Six things you need to know about pensions
Retirement can seem like such a long way off, it can be hard to prioritise a plan for your future. However, setting up a pension plan is one of the most important financial moves to protect your future and it really is a case of ‘the sooner the better’. Pensions set you up for later on in life and give you a livelihood when you’re no longer working, but it can be tricky to get your head around them.
These are the six things you need to know about pensions that can help you make your first steps into building your financial resilience for the future.
1. What is a pension plan?
A pension plan is a pot of money you and your employer pay into that you can draw money from when you retire.
2. How do pensions work?
The two types of pension schemes you need to be aware of are the defined benefit pension schemes and defined contribution pension scheme.
The defined benefit pension scheme means you’ll get a specific income when you reach the scheme’s retirement age. This income is worked out by taking into account your salary and the length of time you have worked. You may have to pay contributions but your employer will also pay contributions on your behalf.
The defined contribution pension scheme means what you get when you retire is not specified in advance. Instead, you build up your own pot of money by paying in money each month which is then invested.
3. What is auto-enrolment?
Auto-enrolment now requires employers to offer employees a pension and to automatically enrol you on the scheme and crucially to contribute on your behalf. From April 2019 the minimum employer contribution level increased to 3% but under auto-enrolment total contributions must be at least 8%.
4. What’s salary sacrifice?
Paying into a pension as a taxpayer gives you a tax break. But for an extra boost, you should consider salary sacrifice. Salary sacrifice applies to a number of workplace benefits such as childcare vouchers or the cycle to work scheme, not just pensions.
As this comes out of your pre-tax salary and straight into your pension you pay less national insurance.
5. How much should I put in my pension?
With auto-enrolment pensions, there are minimum contribution levels but if you can afford it you should contribute more. The general rule for retirement is put as much in as possible, as early as possible.
A good rule of thumb is to take the age you start your pension and halve it. Then put this % of your pre-tax salary into your pension each year until you retire. So someone starting their pension aged 30 should contribute 15% of their salary for the rest of their working life. Don’t forget this includes your employer contributions so you only need to fund the rest.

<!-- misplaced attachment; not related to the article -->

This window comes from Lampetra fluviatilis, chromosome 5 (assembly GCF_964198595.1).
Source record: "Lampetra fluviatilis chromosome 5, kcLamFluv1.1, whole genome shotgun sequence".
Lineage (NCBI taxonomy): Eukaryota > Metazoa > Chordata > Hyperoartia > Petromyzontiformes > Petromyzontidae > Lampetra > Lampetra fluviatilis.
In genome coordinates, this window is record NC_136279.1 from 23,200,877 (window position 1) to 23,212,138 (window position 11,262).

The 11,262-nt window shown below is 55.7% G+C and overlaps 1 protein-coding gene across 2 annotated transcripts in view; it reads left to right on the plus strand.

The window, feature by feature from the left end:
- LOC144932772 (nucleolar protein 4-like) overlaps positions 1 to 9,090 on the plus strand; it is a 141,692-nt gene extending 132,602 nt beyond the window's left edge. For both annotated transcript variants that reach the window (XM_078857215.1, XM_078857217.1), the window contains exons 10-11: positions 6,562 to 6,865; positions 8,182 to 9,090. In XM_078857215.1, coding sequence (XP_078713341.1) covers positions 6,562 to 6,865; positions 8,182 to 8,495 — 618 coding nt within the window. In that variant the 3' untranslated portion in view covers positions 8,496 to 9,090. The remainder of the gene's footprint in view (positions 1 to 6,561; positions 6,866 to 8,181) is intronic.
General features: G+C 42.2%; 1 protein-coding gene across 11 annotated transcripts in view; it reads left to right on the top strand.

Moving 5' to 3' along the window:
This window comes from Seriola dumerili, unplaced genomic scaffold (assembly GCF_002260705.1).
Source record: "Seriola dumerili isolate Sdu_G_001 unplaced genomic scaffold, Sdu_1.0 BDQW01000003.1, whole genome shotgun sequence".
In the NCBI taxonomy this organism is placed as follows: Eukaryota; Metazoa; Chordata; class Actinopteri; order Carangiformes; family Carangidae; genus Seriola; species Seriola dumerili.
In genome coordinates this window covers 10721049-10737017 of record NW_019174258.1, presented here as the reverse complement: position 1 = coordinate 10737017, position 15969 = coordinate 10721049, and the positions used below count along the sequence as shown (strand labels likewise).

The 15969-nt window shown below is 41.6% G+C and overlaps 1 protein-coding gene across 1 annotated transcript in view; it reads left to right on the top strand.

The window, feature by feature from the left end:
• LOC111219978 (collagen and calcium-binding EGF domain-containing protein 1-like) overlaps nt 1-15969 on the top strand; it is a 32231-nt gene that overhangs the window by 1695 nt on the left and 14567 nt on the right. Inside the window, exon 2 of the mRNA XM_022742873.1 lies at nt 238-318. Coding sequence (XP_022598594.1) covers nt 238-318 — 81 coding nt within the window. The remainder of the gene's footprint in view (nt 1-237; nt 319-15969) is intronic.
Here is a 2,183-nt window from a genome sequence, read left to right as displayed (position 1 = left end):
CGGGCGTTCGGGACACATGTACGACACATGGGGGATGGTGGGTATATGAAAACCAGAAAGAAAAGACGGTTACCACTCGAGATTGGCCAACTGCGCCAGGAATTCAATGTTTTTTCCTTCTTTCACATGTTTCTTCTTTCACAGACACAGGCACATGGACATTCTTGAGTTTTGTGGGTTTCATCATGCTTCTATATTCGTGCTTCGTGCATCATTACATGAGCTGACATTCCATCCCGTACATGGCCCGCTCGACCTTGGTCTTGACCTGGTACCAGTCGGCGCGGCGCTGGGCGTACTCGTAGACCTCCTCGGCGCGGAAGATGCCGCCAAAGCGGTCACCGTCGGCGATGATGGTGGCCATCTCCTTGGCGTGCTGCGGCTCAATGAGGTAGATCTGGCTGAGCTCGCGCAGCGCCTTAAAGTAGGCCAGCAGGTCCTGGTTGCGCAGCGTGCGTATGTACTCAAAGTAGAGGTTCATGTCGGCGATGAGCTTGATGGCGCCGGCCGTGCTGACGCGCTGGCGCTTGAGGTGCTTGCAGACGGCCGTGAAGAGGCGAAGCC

There’s not really a limit for how much you can put into your pension, only the amount of tax relief you’ll get for putting money into a pension.
You get tax relief on contributions up to your annual earnings, so if you earn £19,000 a year but you put £20,000 into a pension you will only get tax relief on the first £19,000 of contributions.
There’s also a lifetime limit, this means there’s a lifetime allowance which has gone up to £1,073,000 for 2020 and 2021. If you go over this total in pension savings including what you earn interest you will face a tax charge.
6. What happens when I retire?
Once you have money in a pension it can’t be taken out until you are 55. At aged 55 you can take 25% of it as a tax-free lump sum, with the rest ideally providing an income for the rest of your life.
Remember, if you get approached before aged 55 to withdraw your pension it’s a scam. These scams were so damaging that the government banned cold calling about pensions in January 2019.
Once you’re over 55 you can take as much of your pension pot as you like but remember anything over the tax-free 25% will be taxed at your marginal rate.
These six common questions about pensions should be a good start to understanding them, how to set one up, and how much to contribute. Next step? Find out what pension you might already have and how much you are paying in.
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